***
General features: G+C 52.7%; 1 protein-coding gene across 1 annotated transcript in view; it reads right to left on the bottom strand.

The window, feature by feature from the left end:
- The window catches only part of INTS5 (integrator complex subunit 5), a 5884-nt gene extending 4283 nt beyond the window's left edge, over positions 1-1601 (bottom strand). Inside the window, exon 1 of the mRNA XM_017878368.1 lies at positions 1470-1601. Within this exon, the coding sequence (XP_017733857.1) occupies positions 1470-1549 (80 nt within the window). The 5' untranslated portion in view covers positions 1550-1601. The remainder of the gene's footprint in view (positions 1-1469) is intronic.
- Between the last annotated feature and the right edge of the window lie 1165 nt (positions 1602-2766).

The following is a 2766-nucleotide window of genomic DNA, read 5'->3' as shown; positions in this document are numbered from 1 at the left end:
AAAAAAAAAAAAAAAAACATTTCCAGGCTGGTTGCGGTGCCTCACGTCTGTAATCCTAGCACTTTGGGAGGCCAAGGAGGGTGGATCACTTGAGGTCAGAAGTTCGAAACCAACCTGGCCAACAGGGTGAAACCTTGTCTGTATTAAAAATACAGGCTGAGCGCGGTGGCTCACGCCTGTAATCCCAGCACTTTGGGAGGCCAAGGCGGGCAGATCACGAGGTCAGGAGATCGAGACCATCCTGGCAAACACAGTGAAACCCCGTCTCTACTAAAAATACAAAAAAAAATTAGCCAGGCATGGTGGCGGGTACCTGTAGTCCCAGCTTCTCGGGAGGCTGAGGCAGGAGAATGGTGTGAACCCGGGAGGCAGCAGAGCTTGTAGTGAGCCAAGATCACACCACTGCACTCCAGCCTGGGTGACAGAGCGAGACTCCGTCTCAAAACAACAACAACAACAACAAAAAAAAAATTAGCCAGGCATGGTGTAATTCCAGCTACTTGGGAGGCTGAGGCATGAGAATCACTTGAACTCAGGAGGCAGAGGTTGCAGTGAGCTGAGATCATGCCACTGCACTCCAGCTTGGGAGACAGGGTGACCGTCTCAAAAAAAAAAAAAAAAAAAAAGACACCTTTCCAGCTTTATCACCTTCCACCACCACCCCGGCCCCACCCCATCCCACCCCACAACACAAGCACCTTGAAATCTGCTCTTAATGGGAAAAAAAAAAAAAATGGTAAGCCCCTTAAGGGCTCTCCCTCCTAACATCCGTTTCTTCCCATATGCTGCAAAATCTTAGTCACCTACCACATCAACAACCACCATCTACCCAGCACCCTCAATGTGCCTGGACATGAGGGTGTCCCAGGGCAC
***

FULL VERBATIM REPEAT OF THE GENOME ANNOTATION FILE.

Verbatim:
General features: G+C 52.7%; 1 protein-coding gene across 1 annotated transcript in view; it reads right to left on the bottom strand.

The window, feature by feature from the left end:
- The window catches only part of INTS5 (integrator complex subunit 5), a 5884-nt gene extending 4283 nt beyond the window's left edge, over positions 1-1601 (bottom strand). Inside the window, exon 1 of the mRNA XM_017878368.1 lies at positions 1470-1601. Within this exon, the coding sequence (XP_017733857.1) occupies positions 1470-1549 (80 nt within the window). The 5' untranslated portion in view covers positions 1550-1601. The remainder of the gene's footprint in view (positions 1-1469) is intronic.
- Between the last annotated feature and the right edge of the window lie 1165 nt (positions 1602-2766).

The following is a 2766-nucleotide window of genomic DNA, read 5'->3' as shown; positions in this document are numbered from 1 at the left end:
AAAAAAAAAAAAAAAAACATTTCCAGGCTGGTTGCGGTGCCTCACGTCTGTAATCCTAGCACTTTGGGAGGCCAAGGAGGGTGGATCACTTGAGGTCAGAAGTTCGAAACCAACCTGGCCAACAGGGTGAAACCTTGTCTGTATTAAAAATACAGGCTGAGCGCGGTGGCTCACGCCTGTAATCCCAGCACTTTGGGAGGCCAAGGCGGGCAGATCACGAGGTCAGGAGATCGAGACCATCCTGGCAAACACAGTGAAACCCCGTCTCTACTAAAAATACAAAAAAAAATTAGCCAGGCATGGTGGCGGGTACCTGTAGTCCCAGCTTCTCGGGAGGCTGAGGCAGGAGAATGGTGTGAACCCGGGAGGCAGCAGAGCTTGTAGTGAGCCAAGATCACACCACTGCACTCCAGCCTGGGTGACAGAGCGAGACTCCGTCTCAAAACAACAACAACAACAACAAAAAAAAAATTAGCCAGGCATGGTGTAATTCCAGCTACTTGGGAGGCTGAGGCATGAGAATCACTTGAACTCAGGAGGCAGAGGTTGCAGTGAGCTGAGATCATGCCACTGCACTCCAGCTTGGGAGACAGGGTGACCGTCTCAAAAAAAAAAAAAAAAAAAAAGACACCTTTCCAGCTTTATCACCTTCCACCACCACCCCGGCCCCACCCCATCCCACCCCACAACACAAGCACCTTGAAATCTGCTCTTAATGGGAAAAAAAAAAAAAATGGTAAGCCCCTTAAGGGCTCTCCCTCCTAACATCCGTTTCTTCCCATATGCTGCAAAATCTTAGTCACCTACCACATCAACAACCACCATCTACCCAGCACCCTCAATGTGCCTGGACATGAGGGTGTCCCAGGGCAC